25 July 2012

How to ...
Deal with Neighbour Disputes

Problems with your next-door neighbour?  Resolve the issue before it escalates with this easy guide ...

  1. Common Complaints: Thousands of people throughout the UK suffer at the hands of their neighbours, from small irritating bugbears to extreme situations that can involve the police.  The most common issues for complaints are loud noise or music, untidy or littered gardens, harassment or abuse, a lack of privacy, overgrown plants or trees and boundary issues - all of which can cause a great deal of stress for the victims.
  2. At the first sign of trouble: When problems arise, mention them to your neighbour, keeping the tone of the conversation as friendly and light-hearted as possible.  If you're unable to approach them, write them a letter.  Bear in mind that your neighbour may not be aware that their actions are causing you distress.
  3. If the problem escalates: If talking to your neighbour doesn't resolve the issue then you should keep a diary, noting the date, time and description of the problem.  While this may seem a little excessive, should the dispute escalate and you have to involve other parties, this information will prove invaluable.  Contact a local community conciliation or mediation service to help resolve the issue.  Community mediators work with both parties to help find a resolution without having to involve solicitors, usually free of charge.  Contact the UK Mediation Directory, see http://www.intermedial.org.uk/  for details.

What next?

  • Noise - if a neighbour continues to make loud noise despite having been asked to stop, contact an Environmental Health Officer (EHO).  They can investigate, measuring the level of noise and assessing whether it qualifies as a nuisance.  If so, they can approach the neighbour on your behalf to try and resolve the issue.  If this fails, they can serve them with an abatement notice, which legally requires them to stop.  Non-compliance to a notice is a criminal offence and may lead to hefty fines.
  • Harassment or abuse - if you are being constantly harassed by a neighbour, whether it involves dumping rubbish in or around your property or something as serious as verbal or discriminating abuse, you can contact your local authority or police to act on your behalf. Depending on the seriousness of the offence, your neighbour could receive fines, an ASBO (or their planned successor) or even be prosecuted.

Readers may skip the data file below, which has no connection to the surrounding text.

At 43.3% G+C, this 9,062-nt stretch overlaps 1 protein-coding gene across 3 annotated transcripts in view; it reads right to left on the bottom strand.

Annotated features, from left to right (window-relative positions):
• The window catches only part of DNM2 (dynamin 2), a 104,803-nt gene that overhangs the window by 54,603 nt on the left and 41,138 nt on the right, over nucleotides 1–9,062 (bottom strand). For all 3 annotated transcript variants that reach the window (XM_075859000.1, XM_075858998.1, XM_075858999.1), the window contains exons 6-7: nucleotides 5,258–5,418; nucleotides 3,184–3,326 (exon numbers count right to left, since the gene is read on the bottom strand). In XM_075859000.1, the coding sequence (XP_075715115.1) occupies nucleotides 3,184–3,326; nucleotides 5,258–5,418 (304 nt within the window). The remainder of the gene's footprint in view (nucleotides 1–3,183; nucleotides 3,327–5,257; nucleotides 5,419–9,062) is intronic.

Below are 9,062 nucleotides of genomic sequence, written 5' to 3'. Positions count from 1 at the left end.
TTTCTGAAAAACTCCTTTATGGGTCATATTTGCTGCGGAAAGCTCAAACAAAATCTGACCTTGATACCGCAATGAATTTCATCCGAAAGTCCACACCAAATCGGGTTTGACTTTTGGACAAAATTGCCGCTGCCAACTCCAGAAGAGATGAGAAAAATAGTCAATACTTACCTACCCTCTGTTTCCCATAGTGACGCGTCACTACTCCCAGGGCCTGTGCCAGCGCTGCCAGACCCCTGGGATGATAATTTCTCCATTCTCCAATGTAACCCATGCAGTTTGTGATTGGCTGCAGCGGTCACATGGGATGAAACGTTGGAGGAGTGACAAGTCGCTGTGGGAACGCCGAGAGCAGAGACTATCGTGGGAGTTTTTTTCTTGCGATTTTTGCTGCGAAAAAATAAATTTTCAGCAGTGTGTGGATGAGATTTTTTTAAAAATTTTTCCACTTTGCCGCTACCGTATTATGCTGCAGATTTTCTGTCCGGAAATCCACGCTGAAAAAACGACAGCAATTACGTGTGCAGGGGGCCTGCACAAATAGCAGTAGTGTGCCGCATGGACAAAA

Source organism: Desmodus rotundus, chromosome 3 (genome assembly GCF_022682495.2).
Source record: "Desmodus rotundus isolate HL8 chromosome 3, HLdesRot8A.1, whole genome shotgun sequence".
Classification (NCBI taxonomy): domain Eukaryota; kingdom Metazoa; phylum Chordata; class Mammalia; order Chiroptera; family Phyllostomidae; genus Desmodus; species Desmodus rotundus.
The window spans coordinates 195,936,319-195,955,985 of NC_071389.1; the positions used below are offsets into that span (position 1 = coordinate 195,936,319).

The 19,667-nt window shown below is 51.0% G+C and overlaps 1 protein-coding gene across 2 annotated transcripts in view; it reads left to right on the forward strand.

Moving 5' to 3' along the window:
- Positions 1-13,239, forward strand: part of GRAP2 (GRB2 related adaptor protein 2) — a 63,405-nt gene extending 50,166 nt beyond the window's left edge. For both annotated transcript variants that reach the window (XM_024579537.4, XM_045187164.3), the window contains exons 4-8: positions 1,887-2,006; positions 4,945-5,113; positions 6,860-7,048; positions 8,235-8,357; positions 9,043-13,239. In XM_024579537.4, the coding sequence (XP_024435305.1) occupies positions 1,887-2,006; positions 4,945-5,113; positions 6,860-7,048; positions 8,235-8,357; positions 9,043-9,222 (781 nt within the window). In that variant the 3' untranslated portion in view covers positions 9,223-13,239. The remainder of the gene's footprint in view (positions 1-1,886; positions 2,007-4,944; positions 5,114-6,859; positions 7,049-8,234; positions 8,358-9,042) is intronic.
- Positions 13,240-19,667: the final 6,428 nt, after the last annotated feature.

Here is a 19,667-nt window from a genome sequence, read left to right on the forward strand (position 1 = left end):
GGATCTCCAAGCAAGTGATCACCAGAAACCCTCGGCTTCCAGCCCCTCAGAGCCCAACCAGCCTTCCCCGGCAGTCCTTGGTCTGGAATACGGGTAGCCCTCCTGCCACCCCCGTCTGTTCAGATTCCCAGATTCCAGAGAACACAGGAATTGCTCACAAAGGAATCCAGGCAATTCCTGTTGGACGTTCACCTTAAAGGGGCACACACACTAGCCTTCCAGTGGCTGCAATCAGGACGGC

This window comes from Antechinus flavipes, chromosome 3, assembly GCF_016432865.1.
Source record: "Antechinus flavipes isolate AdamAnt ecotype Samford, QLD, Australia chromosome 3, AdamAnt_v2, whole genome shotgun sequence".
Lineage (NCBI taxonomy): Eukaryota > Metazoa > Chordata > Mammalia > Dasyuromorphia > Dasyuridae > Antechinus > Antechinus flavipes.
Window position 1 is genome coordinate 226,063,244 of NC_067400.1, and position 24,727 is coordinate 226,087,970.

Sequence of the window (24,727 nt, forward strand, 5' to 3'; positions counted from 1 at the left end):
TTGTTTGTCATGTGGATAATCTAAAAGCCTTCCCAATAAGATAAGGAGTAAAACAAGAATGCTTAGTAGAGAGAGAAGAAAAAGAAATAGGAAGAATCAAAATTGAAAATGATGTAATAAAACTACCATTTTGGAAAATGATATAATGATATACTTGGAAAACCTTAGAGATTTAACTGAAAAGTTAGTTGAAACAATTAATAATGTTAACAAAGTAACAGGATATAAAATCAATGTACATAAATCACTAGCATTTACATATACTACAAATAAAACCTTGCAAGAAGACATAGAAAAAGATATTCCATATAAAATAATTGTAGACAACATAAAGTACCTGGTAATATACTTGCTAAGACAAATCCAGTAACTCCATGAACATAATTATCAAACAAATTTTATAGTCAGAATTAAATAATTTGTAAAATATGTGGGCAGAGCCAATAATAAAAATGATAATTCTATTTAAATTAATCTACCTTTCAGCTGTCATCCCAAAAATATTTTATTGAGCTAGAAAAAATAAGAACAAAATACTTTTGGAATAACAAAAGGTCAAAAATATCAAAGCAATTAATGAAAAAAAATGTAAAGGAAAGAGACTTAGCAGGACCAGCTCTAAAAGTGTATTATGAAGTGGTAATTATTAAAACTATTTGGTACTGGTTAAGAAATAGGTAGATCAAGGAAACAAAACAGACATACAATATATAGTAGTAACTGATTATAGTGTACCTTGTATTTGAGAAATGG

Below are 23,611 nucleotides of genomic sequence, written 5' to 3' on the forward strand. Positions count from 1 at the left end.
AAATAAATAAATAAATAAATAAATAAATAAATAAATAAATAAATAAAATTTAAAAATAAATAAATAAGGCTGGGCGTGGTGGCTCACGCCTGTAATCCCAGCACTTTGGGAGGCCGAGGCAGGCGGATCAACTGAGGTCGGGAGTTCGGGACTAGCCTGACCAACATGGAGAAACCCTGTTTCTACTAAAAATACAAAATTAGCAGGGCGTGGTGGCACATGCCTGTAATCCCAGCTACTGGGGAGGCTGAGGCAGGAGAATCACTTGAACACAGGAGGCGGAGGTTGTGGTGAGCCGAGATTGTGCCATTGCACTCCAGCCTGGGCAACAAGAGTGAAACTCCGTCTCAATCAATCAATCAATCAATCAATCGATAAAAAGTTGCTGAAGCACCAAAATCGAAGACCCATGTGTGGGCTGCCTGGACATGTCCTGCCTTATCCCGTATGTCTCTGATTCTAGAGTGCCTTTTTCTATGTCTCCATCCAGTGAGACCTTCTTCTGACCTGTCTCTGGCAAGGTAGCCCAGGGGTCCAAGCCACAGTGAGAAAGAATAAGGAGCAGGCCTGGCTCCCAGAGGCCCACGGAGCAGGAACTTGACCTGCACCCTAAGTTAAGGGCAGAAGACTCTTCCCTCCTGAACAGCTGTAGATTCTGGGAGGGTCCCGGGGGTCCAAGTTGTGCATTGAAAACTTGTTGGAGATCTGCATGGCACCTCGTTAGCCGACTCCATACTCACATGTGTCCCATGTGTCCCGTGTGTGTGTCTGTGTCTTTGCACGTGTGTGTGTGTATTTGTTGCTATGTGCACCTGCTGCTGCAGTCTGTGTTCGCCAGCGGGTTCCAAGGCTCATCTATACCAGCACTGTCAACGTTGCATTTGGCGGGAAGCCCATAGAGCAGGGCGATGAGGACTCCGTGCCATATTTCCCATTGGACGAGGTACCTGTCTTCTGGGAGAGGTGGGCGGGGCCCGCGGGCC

• Overgrown plants or trees - if your neighbour refuses to cut a tree or large hedge that is overhanging your garden check with your local council first to see if there are any tree preservation orders on the offending plant.  If not, you can trim a tree or hedges to the boundary line between the two properties, but you must check with your neighbour first to see if they want the cut branches - if they do, you must return them.  If not, you are responsible for disposing of them.  In both cases, however, you cannot reduce the height of the plant.  It's best to contact your solicitor before you do anything or visit  http://freespace.virgin.net/clare.h/index.htm  for more information and advice.
  • Party Wall - if you live in a semi-detached or terraced house, the walls that you share with your neighbour are called party walls.  If your neighbour plans to start any major structural work such as damp-proofing or building an extension, they must give you written warning of this two months before work is due to start, so you can ask questions about the build.  If you choose not to give your consent to the works, the 1996 Party Wall Act requires that you and your neighbour jointly appoint a chartered surveyor, or that you each appoint your own surveyor, to agree on and follow the work as it is carried out.

Seek Legal Advice: If you and your neighbour are unable to reach a resolution via mediation or with the help of a chartered surveyor, you must seek legal advice.  First, contact your home contents and buildings insurer to see if legal expenses cover is included in your policy.  If it is, you are eligible for free legal advice, so call them directly.  If not, call a solicitor.  Make sure you have tried everything before you involve a solicitor, as legal conflicts can be stressful and extremely expensive.

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